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4th January, 20214 min read

Where do head lice come from?

Where do head lice come from?
Medical reviewer: Dr Ann Nainan
Author: Caroline Bodian
Last reviewed: 30/12/2020
Medically reviewed

All of Healthily's articles undergo medical safety checks to verify that the information is medically safe. View more details in our editorial policy

Head lice are tiny insects, about the size of a sesame seed, that live in the hair on your head.

Anyone can get head lice, but they’re more common in children. You get them from close contact with someone who has them.

Read on to learn more about how head lice spread, how to tell if you have them, and what you can do to get rid of them.

Who gets head lice?

Head lice are common in children between 4 and 11 years old, and they’re most common among 7 and 8 year-olds. They’re also more likely to be found in long hair. Despite what some people say, however, they don’t prefer dirty hair – they’re just as likely to live in clean hair.

How do head lice survive and spread?

You may have heard that you can get head lice from sharing hats or pillows with other people. This is unlikely, however, as they can’t live very long once they’re not in someone’s hair – they need blood from the skin on your head (scalp) to survive.

Head lice pass from one person to another through close contact. They can’t jump or fly – it takes a louse about 30 seconds to crawl from one person to another.

Friends eating popcorn on bed at home

How do you know if you have head lice?

If you have head lice, you’ll usually have less than 20 lice on your head, though in rare cases there can be as many as 1,000.

As they’re dark and small, head lice can be hard to see. You may be more likely to spot the small white egg casings that they hatch from. These stick to your hair, and are known as nits. Having nits doesn’t always mean you have live head lice, but it’s best to check for lice if you find nits.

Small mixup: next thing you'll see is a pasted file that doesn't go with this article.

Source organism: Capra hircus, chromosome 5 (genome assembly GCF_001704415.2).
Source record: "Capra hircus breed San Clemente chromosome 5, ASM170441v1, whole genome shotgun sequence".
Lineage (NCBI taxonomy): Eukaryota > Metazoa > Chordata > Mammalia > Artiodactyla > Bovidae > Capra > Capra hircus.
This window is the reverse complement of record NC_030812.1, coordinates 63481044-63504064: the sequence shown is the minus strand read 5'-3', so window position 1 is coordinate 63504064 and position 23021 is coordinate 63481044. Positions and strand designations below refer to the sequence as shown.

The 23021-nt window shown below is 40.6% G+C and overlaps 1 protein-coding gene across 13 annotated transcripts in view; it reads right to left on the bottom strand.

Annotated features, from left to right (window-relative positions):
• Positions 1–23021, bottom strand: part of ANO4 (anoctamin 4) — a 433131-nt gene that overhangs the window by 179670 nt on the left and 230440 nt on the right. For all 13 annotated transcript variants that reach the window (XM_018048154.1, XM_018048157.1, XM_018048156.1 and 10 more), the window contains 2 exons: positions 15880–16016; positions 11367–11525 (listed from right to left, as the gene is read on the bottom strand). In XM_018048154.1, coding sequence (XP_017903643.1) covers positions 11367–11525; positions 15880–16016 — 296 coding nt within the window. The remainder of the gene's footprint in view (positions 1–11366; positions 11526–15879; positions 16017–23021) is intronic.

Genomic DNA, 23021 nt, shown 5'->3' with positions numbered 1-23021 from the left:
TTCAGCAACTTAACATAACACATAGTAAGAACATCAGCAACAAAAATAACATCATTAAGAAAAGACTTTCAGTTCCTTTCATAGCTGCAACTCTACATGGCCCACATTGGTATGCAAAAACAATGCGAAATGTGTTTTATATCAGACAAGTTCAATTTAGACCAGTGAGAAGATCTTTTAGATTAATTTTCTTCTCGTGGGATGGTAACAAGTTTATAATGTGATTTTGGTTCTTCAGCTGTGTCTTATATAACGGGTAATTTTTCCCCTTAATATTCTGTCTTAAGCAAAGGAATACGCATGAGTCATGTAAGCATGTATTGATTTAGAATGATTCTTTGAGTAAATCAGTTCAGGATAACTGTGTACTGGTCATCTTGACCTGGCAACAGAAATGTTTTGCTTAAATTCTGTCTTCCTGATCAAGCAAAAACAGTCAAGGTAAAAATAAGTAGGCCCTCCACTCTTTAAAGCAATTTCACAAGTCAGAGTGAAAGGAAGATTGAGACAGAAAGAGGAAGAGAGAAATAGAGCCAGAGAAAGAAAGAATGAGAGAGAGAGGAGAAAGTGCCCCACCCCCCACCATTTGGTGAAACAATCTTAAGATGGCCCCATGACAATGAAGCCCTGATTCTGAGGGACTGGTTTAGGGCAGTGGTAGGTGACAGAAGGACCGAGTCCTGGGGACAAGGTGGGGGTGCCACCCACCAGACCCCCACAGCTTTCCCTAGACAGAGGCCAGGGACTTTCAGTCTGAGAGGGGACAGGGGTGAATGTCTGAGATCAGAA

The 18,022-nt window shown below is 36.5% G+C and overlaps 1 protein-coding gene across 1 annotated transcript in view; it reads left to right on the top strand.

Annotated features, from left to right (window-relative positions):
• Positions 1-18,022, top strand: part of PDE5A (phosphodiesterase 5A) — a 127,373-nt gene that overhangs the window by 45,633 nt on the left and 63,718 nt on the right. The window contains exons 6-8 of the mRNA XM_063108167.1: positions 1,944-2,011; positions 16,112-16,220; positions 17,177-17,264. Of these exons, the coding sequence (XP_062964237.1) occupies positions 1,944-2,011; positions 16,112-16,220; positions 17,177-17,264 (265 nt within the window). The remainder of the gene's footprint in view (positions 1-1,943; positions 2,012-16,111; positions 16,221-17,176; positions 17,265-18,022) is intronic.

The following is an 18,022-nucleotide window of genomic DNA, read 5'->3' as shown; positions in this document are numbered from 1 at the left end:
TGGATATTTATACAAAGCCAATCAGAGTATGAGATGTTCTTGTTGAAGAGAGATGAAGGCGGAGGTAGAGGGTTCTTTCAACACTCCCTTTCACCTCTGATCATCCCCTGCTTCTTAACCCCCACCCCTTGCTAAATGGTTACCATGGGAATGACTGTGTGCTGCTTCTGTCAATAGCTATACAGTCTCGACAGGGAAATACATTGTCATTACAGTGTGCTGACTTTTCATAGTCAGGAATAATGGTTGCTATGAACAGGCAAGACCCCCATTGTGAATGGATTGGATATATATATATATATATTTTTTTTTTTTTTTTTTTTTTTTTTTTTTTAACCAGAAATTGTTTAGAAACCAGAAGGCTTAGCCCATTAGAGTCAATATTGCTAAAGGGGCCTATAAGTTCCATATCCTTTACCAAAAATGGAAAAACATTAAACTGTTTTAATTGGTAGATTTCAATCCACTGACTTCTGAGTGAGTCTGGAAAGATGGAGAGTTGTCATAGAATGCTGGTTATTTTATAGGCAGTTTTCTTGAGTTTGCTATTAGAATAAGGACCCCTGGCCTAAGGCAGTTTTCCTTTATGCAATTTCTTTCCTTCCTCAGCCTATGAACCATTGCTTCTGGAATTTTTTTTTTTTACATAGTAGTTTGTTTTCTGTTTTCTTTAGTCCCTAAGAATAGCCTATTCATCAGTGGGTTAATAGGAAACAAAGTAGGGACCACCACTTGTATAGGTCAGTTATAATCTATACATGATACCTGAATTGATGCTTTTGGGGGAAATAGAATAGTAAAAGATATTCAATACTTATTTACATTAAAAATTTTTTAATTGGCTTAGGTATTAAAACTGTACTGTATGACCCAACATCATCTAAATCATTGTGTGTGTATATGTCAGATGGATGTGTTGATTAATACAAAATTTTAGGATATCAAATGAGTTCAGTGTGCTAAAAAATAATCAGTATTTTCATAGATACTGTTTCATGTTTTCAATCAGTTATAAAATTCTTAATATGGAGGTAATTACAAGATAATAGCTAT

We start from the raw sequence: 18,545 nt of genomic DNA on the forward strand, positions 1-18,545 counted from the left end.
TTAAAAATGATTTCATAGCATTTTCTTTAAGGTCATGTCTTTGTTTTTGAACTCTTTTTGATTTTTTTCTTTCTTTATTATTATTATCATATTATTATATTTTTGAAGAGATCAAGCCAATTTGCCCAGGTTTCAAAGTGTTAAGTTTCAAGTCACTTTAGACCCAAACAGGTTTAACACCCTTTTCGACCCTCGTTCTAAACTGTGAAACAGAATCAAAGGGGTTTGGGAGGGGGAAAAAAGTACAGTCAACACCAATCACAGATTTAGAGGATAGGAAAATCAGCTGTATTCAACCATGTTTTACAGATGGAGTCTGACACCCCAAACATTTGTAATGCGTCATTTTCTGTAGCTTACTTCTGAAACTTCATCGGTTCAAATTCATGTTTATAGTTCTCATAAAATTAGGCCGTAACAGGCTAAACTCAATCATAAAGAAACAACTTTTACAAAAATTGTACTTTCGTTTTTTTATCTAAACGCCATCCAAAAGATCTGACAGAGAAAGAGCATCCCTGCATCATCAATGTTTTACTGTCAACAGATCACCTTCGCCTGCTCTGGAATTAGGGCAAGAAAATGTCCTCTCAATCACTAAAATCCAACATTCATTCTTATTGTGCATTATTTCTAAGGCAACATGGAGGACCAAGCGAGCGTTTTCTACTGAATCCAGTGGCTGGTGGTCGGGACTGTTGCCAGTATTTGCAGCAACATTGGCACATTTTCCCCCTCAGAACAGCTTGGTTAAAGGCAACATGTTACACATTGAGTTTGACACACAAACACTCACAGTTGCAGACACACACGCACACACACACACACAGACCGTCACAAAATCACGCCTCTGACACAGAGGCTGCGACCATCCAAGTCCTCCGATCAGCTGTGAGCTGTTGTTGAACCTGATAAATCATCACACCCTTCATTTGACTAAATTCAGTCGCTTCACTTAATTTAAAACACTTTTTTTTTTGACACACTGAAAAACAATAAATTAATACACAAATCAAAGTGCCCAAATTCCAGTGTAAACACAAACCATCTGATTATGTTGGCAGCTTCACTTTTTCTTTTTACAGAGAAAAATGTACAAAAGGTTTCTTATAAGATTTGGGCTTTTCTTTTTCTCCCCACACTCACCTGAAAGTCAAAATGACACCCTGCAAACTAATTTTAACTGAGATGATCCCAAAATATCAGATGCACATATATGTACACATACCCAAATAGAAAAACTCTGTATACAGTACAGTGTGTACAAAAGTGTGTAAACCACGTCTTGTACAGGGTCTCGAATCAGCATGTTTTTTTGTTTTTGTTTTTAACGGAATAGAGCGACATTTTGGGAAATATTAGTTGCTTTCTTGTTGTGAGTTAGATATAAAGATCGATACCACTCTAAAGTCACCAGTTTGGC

Even if you don’t spot lice or nits, you might feel them, as head lice can make your head itchy. (Conditions such as eczema and dandruff can also cause an itchy scalp.)
Headlice with nit comb in background

How do you treat head lice?

If you find head lice, you should treat them as soon as possible – and everyone you live with should be checked to see if they have them, too.

Wet combing is an effective way to remove head lice. It involves using a fine-toothed comb, following these steps:

  1. Wash your hair with regular shampoo.
  2. Apply lots of conditioner.
  3. Use a fine-toothed comb to go through your hair in sections, from the roots to the ends.
  4. Each time you pull the comb through your hair, check it for lice or nits and remove them.
  5. Repeat these steps every 4 days, for 4 times in total.
  6. After 17 days, check that your hair is free of lice.

If wet combing doesn’t work, you can ask a pharmacist or doctor about trying a medicated lotion or spray. These treatments will generally kill head lice within a day, although you may need to reapply them a week later to catch any newly hatched lice.
Mother using a comb to look for head

How do you prevent head lice?

There’s not much you can do to prevent head lice, other than checking for them regularly. In fact, if you have children under the age of 12, you may want to check them as much as once a week.

The best way to stop other people getting head lice is to find them as early as possible – then you can begin treatment and stop the spread.

Key points

  • head lice are tiny insects that live in the hair on your head
  • they are most common in children aged 4 to 11 years old
  • they spread through close contact with a person who has them
  • they can be treated at home by wet combing the hair, or applying medicated lotions

Head lice and nits
Dandruff

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Important: Our website provides useful information but is not a substitute for medical advice. You should always seek the advice of your doctor when making decisions about your health.

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